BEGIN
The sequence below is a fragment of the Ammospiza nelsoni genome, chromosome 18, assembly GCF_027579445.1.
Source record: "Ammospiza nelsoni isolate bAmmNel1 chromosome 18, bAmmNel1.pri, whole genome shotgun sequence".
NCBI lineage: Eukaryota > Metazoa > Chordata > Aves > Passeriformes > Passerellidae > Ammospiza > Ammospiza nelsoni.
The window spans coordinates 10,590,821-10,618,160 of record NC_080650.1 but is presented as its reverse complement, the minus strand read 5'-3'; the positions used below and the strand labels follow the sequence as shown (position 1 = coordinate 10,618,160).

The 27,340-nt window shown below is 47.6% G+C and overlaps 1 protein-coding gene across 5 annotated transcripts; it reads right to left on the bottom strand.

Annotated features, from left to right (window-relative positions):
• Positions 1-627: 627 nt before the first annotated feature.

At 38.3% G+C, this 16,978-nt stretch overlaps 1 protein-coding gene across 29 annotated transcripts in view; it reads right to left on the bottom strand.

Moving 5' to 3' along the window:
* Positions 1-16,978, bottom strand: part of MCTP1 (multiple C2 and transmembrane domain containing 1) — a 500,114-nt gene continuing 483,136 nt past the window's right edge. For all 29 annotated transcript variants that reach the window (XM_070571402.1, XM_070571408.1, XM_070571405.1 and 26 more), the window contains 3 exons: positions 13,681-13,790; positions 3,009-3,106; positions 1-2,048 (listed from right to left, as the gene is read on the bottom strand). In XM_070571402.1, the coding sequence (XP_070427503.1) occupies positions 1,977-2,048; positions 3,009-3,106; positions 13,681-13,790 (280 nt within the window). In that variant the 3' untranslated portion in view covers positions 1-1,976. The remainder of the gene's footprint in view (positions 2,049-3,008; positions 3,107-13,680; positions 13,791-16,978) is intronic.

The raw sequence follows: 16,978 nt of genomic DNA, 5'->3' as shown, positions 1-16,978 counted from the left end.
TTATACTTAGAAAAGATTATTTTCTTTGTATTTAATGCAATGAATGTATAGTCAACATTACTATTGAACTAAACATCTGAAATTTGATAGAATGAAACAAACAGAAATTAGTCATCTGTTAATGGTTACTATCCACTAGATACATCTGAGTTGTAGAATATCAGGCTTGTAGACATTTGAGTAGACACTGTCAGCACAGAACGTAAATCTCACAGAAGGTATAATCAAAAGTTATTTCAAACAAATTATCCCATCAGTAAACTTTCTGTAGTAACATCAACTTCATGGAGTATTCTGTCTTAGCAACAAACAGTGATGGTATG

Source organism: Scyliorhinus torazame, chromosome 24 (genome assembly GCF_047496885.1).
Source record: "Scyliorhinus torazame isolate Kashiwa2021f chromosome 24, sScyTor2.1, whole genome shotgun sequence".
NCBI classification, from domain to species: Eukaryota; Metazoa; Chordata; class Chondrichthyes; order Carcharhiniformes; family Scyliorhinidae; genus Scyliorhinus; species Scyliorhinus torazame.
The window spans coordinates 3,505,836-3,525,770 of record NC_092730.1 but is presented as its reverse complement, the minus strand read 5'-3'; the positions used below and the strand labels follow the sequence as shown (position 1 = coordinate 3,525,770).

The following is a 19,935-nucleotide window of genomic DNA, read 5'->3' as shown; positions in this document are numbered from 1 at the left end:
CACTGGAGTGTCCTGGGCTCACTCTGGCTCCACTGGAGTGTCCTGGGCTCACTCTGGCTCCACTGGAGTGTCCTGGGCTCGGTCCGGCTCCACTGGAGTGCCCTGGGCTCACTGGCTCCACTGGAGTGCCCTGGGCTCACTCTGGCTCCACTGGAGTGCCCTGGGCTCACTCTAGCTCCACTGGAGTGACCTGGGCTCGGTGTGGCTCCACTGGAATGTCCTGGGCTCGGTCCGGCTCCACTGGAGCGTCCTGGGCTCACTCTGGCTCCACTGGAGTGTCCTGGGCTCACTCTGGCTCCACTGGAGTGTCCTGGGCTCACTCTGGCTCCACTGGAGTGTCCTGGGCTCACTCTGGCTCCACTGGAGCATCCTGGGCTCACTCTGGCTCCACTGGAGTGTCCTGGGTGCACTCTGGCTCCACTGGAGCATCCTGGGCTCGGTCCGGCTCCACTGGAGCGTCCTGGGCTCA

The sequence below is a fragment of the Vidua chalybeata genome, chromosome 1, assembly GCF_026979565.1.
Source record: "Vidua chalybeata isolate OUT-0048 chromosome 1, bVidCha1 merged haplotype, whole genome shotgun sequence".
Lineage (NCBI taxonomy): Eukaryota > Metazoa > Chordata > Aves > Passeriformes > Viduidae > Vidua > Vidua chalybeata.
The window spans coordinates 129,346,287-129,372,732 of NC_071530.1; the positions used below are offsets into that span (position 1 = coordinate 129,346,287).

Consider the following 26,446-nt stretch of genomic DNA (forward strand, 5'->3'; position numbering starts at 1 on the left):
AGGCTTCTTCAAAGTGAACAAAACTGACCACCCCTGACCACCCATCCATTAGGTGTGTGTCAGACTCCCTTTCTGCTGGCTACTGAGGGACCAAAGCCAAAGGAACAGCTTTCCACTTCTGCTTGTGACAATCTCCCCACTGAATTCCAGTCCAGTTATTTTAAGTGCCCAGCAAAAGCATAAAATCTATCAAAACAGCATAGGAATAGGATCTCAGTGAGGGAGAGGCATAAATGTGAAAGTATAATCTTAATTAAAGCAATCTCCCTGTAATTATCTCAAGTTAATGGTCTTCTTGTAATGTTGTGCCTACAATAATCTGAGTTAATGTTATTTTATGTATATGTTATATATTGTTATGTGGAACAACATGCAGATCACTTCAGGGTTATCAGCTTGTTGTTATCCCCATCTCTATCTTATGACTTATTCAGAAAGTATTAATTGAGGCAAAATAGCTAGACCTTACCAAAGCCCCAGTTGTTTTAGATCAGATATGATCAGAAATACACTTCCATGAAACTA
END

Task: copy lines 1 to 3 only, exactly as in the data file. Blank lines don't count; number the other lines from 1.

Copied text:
The sequence below is a fragment of the Ammospiza nelsoni genome, chromosome 18, assembly GCF_027579445.1.
Source record: "Ammospiza nelsoni isolate bAmmNel1 chromosome 18, bAmmNel1.pri, whole genome shotgun sequence".
NCBI lineage: Eukaryota > Metazoa > Chordata > Aves > Passeriformes > Passerellidae > Ammospiza > Ammospiza nelsoni.